Skip to content

Down to final days for Midland Police

OPP set to take over policing February 8
Midland Police Service
Midland Police Service. Source: Facebook

The Ontario Provincial Police is set to assume policing duties in Midland on Feb. 8 bringing to an end to several years of uncertainty for local officers and staff. 

"The MPS employees are expected to go for OPP training on Feb. 8. At that time the OPP will provide police services to the Town of Midland. When the MPS employees complete their training, expected in early March, they will return to take up their duties in Midland," said Midland Mayor Gord McKay. 

This week the Ontario Civilian Policing Commission gave its approval to the town to disband the more than 100-year-old police service in favour of the OPP.  

"There's some finality now we've been waiting for some time. It's a bit of a weight off your shoulders to know there's actually a firm date," said Midland Police Association Vice President Bill Gordon. "The whole process has dragged on. It's been four years."

The lengthy process culminated in September when Midland council voted 6-3 to disband its municipal police.

Council maintained the provincial police will save about six million dollars.

The OCPC ruling Tuesday set the final wheels in motion.

Gordon says the Association has received no formal notification of the Feb. 8 transition date but doing the math, he expects termination notices and job offers to start flowing today.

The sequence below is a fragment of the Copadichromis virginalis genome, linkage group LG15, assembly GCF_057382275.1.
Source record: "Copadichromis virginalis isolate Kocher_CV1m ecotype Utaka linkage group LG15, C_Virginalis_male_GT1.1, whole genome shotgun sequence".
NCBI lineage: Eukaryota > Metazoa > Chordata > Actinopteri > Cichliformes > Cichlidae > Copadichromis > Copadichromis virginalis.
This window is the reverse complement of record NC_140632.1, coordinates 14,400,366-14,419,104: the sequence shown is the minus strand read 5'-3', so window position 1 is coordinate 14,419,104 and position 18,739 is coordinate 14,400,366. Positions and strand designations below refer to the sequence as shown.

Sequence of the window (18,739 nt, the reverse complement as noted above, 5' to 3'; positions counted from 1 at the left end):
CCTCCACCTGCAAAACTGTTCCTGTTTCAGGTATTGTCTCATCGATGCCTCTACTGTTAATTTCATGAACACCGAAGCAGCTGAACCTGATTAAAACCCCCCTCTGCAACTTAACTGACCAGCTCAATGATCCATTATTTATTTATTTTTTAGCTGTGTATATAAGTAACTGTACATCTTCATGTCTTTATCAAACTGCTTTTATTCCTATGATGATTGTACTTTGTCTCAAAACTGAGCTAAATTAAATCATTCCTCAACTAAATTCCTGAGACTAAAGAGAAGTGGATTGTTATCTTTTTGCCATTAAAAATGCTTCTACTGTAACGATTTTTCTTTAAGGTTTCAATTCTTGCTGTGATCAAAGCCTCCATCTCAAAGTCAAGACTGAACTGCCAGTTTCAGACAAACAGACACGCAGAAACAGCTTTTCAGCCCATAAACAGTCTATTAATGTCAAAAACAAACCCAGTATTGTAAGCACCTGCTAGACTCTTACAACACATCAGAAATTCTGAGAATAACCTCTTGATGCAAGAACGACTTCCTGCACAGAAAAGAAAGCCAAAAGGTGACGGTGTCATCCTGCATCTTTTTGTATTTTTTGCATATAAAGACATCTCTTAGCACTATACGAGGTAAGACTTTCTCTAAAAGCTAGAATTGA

Under the OPP's new costing formula, officers and civilians are invited to apply to the OPP unlike before when everyone automatically migrated to the provincial police service.  Gordon says the policy changed, for 'good reason,' to allow the OPP to vet applicants. 

"So really now the only big question is who gets a job offer which we're anticipating something along that line in the next couple of days," said Gordon. "Nobody knows whether they made the cut."

"One would assume our members would be entitled to two weeks notice if they weren't getting a job," he said adding that two weeks notice would mean today.

There are nearly 40 members in the Midland Police service, including 24 uniform officers. 

Not everyone chose to apply to the OPP, Gordon said.

"We don't know the final number. We've been guesstimating that around 75 per cent of our total work force will make a transition to the OPP.  And the 25 per cent that don't is either because they didn't apply or they didn't make the cut."

The union VP says the severance issue is a contentious one that is going to binding arbitration.

All employees are entitled to severance, according to the union, which worries that the arbitration process could delay pay outs until May or June.

Gordon says the town interprets the collective agreement as paying severance to only the employees who don't join the OPP.

BarrieToday asked Mayor McKay if all police officers and staff will receive severance from the town. 

The Mayor replied, "All police officers will receive severance from the Town in accordance with their employment agreements."

Gordon, a 19-year veteran of Midland Police, is not applying to the OPP, choosing instead to pursue other opportunities. 

He still lives in Midland but won't be policing his community anymore as of Feb. 8 – his last day of work. 

"It's bittersweet. I'm going to miss this place. I've been here for 19 years. I'll miss the people," he said. 

Officers who are hired by the OPP will have a month of training before they start patrolling their town in a new uniform.